Difference Between Receptive and Expressive Language

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Have you ever heard of receptive and expressive language as a means of communication for kids? In short, expressive language is how kids use words to express themselves, whereas receptive language is how kids understand language.

This article discusses in a lot of detail the application of these two languages in children, the potential problems that may arise, and the solutions you can apply to your child to understand and explain the difference between receptive and expressive language to other parents like yourself.

The fundamental difference lies in the language used in writing. That's not to be confused with reflective writing and expressive writing.

This picture shows a child writing on a board. This picture was chosen as the intro to this article so that you can see the difference between receptive and expressive language.

Receptive language.

Receptive language is the ability to understand spoken language heard or read. This ability is an input.

For example, a child listens and follows instructions such as "Let's take a bath." That's the child's receptive language skill.

In general child development, children can understand language before they can communicate. 

Input first, output later:

  • Listening -> Speaking
  • Reading -> Writing

Children who don't understand language may have a receptive language disorder.

Children who have difficulty understanding language have:

  • Difficulty following instructions.
  • Difficulty understanding the meaning of body movements.
  • Difficulty answering questions.
  • Difficulty recognizing objects and pictures.
  • Difficulty understanding reading.
  • Difficulty understanding a story.

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Expressive language

Expressive language is the ability to express desires and needs through verbal or non-verbal communication. This ability is productive.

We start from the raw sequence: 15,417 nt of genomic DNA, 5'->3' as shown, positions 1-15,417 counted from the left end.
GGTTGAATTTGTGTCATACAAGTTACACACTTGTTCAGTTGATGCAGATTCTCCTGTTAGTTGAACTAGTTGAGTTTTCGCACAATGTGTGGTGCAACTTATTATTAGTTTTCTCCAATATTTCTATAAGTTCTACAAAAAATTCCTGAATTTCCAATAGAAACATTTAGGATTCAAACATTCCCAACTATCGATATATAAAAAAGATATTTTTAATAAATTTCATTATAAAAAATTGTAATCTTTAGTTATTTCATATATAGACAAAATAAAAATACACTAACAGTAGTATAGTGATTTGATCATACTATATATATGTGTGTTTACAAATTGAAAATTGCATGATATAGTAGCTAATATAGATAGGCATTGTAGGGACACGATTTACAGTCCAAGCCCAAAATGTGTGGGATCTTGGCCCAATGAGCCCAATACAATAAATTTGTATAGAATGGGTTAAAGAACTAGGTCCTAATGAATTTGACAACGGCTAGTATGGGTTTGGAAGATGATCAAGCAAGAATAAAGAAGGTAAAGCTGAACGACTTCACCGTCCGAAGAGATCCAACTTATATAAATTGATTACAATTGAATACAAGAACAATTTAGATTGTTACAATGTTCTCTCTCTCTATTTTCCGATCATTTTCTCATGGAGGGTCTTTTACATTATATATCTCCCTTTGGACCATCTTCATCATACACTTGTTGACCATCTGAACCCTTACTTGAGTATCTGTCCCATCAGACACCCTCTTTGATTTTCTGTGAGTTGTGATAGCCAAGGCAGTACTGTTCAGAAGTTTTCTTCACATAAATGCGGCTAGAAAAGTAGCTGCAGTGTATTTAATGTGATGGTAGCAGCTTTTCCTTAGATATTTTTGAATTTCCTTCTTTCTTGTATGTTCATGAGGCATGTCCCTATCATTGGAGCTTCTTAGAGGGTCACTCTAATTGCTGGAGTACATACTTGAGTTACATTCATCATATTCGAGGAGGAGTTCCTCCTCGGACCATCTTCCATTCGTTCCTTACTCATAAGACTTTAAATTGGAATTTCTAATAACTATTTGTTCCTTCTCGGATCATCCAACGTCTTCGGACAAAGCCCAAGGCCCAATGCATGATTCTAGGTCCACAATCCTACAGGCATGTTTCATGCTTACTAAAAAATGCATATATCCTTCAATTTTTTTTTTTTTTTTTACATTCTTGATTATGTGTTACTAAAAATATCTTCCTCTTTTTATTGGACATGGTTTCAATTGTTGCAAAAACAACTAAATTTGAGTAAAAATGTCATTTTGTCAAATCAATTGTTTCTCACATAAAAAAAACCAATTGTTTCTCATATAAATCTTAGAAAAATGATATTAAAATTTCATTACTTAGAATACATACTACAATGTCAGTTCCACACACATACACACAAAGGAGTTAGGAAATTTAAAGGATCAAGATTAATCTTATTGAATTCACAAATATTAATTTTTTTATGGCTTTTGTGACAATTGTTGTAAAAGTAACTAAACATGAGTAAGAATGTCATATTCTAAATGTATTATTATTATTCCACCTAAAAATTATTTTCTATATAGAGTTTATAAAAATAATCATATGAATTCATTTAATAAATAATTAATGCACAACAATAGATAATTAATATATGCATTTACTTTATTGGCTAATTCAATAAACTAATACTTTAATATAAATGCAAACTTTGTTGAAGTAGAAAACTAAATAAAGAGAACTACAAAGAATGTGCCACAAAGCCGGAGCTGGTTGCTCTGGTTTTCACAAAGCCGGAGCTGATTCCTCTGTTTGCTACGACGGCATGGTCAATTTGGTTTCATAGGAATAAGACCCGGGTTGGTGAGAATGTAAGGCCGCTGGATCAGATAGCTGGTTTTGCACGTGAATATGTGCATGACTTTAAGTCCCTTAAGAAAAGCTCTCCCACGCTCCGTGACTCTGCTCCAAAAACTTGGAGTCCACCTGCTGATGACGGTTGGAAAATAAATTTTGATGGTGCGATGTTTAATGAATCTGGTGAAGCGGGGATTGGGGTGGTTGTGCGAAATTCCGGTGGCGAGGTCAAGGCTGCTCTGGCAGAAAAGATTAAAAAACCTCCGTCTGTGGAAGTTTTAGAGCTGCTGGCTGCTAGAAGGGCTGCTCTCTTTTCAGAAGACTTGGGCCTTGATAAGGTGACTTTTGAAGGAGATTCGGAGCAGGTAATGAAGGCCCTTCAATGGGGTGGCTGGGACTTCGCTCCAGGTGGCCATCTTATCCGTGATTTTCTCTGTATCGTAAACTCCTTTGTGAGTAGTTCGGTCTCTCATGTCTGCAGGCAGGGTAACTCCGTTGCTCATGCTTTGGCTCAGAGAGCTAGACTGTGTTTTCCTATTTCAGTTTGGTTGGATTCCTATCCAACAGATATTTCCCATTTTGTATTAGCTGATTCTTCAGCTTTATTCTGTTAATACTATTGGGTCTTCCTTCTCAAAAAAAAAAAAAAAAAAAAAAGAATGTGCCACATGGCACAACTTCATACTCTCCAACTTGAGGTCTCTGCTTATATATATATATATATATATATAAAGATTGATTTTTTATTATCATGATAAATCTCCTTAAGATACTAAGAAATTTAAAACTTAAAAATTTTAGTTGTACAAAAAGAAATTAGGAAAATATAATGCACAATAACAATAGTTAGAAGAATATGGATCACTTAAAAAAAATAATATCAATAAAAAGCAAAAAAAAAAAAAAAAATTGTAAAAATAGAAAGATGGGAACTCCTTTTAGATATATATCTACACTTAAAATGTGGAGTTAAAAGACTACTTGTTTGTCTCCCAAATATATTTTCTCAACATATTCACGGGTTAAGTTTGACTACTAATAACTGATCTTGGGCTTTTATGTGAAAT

It's the ability to organize thoughts and put them into meaningful sentences. Children aren't yet required to use correct language, but they can recognize word order and meaning.

Children who have hard communicating their wants and needs may have an expressive language disorder. For example, they may not be able to tell you that they are hungry or that they need to go to the bathroom.

Children who have difficulty expressing language have:

  • Difficulty asking questions.
  • Difficulty naming objects.
  • Rarely use body language or gestures.
  • Seldom uses facial expressions.
  • They rarely make comments.
  • Use of a small vocabulary.
  • Poor use of grammar rules.
  • Use of words or phrases that do not have a clear meaning.

After understanding the difference between receptive and expressive language, you can recognize whether your child's growth and development in terms of speech is appropriate or presents difficulties. But keep in mind not to make a diagnosis yourself. You always need the help of an expert, such as a pediatrician or therapist.

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The Bloggors Blog shows you just what you need to do when it comes to communication and how you ought to improve to be the best version of yourself. However, we are not responsible for any disputes you may have when putting our advice into practice, although this doesn't want that our articles are not correct or safe. All our articles have been written by authors who are experts in their field. Some of his solutions may work for others and may not work for you.

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